The past three years saw contraction in the construction sector following the 2010 Soccer World Cup as well as declines in the manufacturing sector where production volumes are recovering moderately. The mining, finance as well as wholesale and retail sectors, showed robust growth on the back of a modest economic recovery. During 2011 the South African economy grew by 3.1% and continued to demonstrate resilience in an uncertain global environment.
Although the global crisis is no closer to resolution, buoyant growth in tax revenue in South Africa was driven by the strong performances of import taxes, recovery of corporate profits and resilient consumption.
Strong revenue growth benefited from strong contributions from the financial sector (37%) which is R18 billion or 10.5% higher than the previous financial year. CIT collections also benefitted from stronger imports in the automotive sector and increased investments in capital intensive industries such as energy, manufacturing and agricultural. This is an important indicator of investor confidence in the future of the domestic economy and provides a good platform for future growth.
3. Revenue Performance
Total tax revenue growth year-on-year of 10.2% was in the main attributable to:
- Personal Income Tax (PIT) –PIT collections grew by R23.5 billion (10.3%), supported by high provisional payments and higher than expected wage settlements and is above with the Revised Estimate in the 2012 Budget. PIT collections for 2011/12 contributed R251.6 billion or 34% to total revenue.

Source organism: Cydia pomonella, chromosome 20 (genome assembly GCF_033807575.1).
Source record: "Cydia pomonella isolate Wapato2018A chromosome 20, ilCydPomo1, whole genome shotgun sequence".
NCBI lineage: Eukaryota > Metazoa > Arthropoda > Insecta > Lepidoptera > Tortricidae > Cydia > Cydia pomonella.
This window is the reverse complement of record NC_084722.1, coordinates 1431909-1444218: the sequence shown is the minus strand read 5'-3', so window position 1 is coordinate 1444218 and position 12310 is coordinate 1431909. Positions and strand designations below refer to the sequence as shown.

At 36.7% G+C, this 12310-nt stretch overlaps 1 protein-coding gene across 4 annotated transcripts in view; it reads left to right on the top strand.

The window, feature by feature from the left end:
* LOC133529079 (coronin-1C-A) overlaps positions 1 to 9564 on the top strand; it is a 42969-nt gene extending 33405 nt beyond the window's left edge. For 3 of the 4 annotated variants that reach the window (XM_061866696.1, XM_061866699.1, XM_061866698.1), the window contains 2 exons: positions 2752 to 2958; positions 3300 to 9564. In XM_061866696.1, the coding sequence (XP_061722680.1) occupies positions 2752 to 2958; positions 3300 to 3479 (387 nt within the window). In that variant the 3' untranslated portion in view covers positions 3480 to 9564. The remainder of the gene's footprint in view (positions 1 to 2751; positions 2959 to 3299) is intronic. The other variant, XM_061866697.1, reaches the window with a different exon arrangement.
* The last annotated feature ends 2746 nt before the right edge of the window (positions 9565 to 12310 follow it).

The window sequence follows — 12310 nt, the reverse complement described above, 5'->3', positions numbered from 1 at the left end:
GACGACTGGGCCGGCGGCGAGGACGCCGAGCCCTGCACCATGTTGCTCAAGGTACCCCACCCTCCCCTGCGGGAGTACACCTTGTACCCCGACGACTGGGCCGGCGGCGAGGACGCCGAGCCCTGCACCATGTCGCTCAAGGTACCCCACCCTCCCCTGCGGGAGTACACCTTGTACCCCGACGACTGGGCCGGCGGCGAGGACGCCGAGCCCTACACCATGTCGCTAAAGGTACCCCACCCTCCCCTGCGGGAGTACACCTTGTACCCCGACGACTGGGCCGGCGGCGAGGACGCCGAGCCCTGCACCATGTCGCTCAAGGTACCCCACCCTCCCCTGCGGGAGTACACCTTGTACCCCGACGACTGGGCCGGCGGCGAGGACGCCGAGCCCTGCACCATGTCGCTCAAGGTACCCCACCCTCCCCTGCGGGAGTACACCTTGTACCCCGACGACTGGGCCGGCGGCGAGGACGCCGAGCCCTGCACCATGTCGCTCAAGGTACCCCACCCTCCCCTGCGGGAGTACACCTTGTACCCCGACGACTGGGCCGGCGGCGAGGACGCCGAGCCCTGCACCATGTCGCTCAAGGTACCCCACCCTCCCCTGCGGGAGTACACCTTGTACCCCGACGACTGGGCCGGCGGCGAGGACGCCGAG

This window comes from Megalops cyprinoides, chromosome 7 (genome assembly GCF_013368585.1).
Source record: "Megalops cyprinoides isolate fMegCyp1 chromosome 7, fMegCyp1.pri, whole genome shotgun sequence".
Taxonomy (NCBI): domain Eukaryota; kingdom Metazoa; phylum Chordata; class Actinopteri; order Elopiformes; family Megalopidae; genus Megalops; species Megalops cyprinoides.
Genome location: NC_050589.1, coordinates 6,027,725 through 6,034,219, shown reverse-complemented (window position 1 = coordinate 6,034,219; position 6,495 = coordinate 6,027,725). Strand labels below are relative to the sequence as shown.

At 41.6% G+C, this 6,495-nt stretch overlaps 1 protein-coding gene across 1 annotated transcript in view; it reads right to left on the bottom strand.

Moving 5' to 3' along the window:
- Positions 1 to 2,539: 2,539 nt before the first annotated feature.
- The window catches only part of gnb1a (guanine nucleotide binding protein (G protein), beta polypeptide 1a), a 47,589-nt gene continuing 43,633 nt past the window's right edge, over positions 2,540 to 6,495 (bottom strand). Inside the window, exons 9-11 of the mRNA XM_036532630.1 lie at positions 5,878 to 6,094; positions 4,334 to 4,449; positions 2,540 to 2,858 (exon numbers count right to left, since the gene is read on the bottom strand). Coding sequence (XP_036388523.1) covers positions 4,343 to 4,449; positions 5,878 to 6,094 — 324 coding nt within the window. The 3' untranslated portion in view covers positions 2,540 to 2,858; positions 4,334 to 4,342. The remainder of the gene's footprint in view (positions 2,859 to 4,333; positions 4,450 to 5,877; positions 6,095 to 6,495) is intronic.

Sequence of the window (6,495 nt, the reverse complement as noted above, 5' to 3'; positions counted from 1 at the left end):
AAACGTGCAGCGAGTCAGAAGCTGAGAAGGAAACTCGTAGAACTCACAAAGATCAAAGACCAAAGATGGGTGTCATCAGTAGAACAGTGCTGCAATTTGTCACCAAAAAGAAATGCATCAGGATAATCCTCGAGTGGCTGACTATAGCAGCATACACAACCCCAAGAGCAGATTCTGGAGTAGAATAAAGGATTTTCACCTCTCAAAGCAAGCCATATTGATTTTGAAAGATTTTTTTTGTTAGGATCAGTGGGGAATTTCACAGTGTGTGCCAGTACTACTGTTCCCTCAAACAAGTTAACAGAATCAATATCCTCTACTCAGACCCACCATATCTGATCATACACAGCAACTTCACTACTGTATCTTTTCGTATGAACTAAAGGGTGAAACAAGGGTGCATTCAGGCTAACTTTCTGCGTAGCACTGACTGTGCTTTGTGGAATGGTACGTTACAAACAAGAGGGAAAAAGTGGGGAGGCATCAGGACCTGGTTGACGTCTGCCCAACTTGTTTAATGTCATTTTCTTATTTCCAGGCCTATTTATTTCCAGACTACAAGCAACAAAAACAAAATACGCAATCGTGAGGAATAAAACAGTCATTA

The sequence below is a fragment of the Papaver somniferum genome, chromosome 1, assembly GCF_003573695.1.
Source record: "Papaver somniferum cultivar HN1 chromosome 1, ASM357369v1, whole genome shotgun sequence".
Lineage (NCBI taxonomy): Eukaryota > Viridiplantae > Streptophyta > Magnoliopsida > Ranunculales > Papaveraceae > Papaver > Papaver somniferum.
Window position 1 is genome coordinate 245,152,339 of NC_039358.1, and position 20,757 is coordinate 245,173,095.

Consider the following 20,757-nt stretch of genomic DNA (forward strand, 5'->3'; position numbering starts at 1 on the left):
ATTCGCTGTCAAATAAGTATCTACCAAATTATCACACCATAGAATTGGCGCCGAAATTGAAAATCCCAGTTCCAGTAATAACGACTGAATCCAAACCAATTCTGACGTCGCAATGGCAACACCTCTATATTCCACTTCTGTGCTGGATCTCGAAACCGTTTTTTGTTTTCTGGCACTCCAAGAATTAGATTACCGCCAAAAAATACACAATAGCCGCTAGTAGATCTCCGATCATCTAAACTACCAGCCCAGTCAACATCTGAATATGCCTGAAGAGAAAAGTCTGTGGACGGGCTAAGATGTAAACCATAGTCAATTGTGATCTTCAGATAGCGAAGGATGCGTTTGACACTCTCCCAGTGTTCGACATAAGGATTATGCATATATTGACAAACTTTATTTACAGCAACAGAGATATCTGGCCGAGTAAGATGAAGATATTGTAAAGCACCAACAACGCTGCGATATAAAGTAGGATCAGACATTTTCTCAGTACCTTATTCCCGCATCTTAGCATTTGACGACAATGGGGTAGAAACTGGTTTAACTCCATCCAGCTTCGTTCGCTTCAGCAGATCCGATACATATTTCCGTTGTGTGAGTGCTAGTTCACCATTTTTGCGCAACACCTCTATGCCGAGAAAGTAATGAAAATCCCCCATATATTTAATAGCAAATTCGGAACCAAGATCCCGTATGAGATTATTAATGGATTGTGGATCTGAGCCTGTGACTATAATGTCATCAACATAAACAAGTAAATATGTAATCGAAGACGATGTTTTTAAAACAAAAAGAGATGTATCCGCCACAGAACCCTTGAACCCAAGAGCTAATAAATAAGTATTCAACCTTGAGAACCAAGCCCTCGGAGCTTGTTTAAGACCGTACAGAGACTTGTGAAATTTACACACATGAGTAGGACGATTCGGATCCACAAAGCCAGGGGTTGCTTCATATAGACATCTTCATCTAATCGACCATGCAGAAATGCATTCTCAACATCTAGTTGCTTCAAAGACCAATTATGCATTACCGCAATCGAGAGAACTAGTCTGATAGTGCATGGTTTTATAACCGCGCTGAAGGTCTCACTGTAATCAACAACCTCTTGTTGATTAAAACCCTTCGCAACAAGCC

- Corporate Income Tax (CIT) – collections grew by R19.1billion (14.1%)year-on-year. Significant increases in provisional payments were received from mining (coal) and financial services. CIT collections were in line with the Revised Estimate in the 2012 Budget. CIT collections for 2011/12 contributed R153.7 billion or 21% to total revenue.
- VAT on Imports– grew by R19.3billion (23.5%) and was driven by the importation of machinery and vehicles. This is slightly below the Revised Estimate in the 2012 Budget. Some of the growth in VAT imports is temporary and will be reversed when companies eventually claim back VAT refunds. VAT collections for 2011/12 contributed R101.5 billion or 13.7% to total revenue.
- Domestic VAT – Year-on-year growth of R14.9billion (7.3%) was due to administered inflation in energy and the coal and petroleum industries, growing at 80% and 43% respectively. The growth in the financial services sector, being the largest contributor to Domestic VAT, remained at modest levels of 6%. Domestic VAT collections were R0.4 billion (0.2%)below the Revised Estimate in the 2012 Budget.
- The higher VAT surplus was partially offset by higher VAT refunds which, mainly as a result of increased economic activity and the importation of capital equipment, grew by R27.3 billion (26.4%).This is slightly above the Revised Estimate in the 2012 Budget.
- Customs duties– Year-on-year growth of R7.7billion (28.9%) is due to importation of vehicles, clothing and footwear. The surplus against the Revised Estimate in the 2012 Budget amounts to R2.1billon (6.5%).